Published 10th April 2015
The Spring 2015 Antiquarian Book Auction provided the usual excitement with some good results being achieved, some of which are reviewed here.
Carl Raswan's The Raswan index and Handbook for Arabian Breeders (BK13/262) fetched £1,800. Raswan lived from 1893 till 1966. He was a great connoisseur of horses and had an encyclopaedic knowledge of them. He was constantly trying to find the perfect horse and, partly inspired by the writings of Lady Anne Blunt (an important British Arabian horse breeder), he became immersed in the culture of Arabia and Arabian horses.
Eventually Raswan settled in America and continued his work there. He even changed his surname to Raswan from Schmidt after a favourite horse. Towards the end of his life, Raswan began to put together an extensive list of Arabian horse bloodlines, published in several volumes over several years (and indeed the last ones posthumously). It remains an important work of reference for Arabian horse breeders to this day.
The volume of wallpaper designs by Le Corbusier (BK13/11), commissioned by Swiss manufacturer Salubra. Le Corbusier was a modernist architect whose designs attracted approbation and derision in equal measure. There can be no question that he was influential. This series of designs was published in 1959 and was the second produced by Le Corbusier, the first having been published in 1932. It unsurprisingly exceeded its estimate of £500-£700 and achieved a hammer price of £1,200.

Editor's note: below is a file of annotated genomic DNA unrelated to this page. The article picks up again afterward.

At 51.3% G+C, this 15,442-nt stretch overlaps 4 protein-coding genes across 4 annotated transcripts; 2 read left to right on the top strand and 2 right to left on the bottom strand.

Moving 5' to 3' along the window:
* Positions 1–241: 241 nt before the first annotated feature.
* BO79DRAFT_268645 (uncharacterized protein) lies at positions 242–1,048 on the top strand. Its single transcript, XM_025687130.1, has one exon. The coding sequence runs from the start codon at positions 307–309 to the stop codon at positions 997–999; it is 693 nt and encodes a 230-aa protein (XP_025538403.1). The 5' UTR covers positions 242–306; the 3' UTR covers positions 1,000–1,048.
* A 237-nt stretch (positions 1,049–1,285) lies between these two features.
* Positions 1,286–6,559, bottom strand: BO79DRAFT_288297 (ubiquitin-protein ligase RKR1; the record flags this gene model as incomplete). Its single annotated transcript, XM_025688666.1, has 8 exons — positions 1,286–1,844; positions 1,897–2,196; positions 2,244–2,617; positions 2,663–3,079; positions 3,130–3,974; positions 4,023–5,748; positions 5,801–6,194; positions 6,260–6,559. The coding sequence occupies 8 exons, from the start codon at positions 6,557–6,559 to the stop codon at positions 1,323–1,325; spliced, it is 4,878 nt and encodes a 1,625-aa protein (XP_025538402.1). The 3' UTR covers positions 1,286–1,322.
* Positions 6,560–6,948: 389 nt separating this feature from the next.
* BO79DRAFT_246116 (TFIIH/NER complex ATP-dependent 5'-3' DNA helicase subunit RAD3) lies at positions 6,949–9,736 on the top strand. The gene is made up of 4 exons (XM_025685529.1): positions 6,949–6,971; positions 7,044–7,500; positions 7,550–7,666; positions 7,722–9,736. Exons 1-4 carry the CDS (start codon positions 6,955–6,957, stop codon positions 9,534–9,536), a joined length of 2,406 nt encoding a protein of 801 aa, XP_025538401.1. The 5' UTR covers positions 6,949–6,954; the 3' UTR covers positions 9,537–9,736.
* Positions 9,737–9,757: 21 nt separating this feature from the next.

Rome has a fascinating underground world which is sometimes overlooked by contemporary tourists. It includes catacombs and villas which have been excavated over the years. Some of the earliest work in this regard was undertaken by Antonio Bosio and his extraordinary archaeological achievements were recorded in the work Roma Sotterranea (BK13/81), which was published three years after his death in 1632. Lavishly illustrated, the copy in this sale fetched £900.
Early and interesting photography plays an increasingly important part in these sales: one such lot was a group of 32 19th century photographs of India (BK13/312) including principally military or architectural subjects. These may well have been produced professionally at the time by Frith or a similar company and were mostly fairly faded with some tears. Still, their early date (probably the 1860s) and the wonderful insight they gave into colonial India ensured stiff competition at the auction. In the end they achieved a hammer price of £1,600. Another work which attracted attention was a work containing photographs of the Mandalay and Upper Burmah Expeditionary Force by Col Robert Blackhall Graham (BK13/309). Despite being somewhat affected by damp, this volume fetched £1,000.
Book sales include all kinds of printed matter quite apart from books, and a particularly charming example of this is a child's game in the form of a horseman (BK13/43), made out of painted cardboard. The horseman sits astride his steed, which stands up by means of slots in a stand. There are then different costumes for both the rider and horse that are slipped over them. This game was made in Austria, probably in the 1860s, and was in remarkably fresh condition, which resulted in it selling for £310.
Maps are also an expanding section of these sales and good copies of maps by the great cartographers continue to sell well. This sale also had the added benefit of a depiction of our own home county. The map of Devon by John Speed (BK13/362) was highlighted with bright and attractive colours and fetched £520.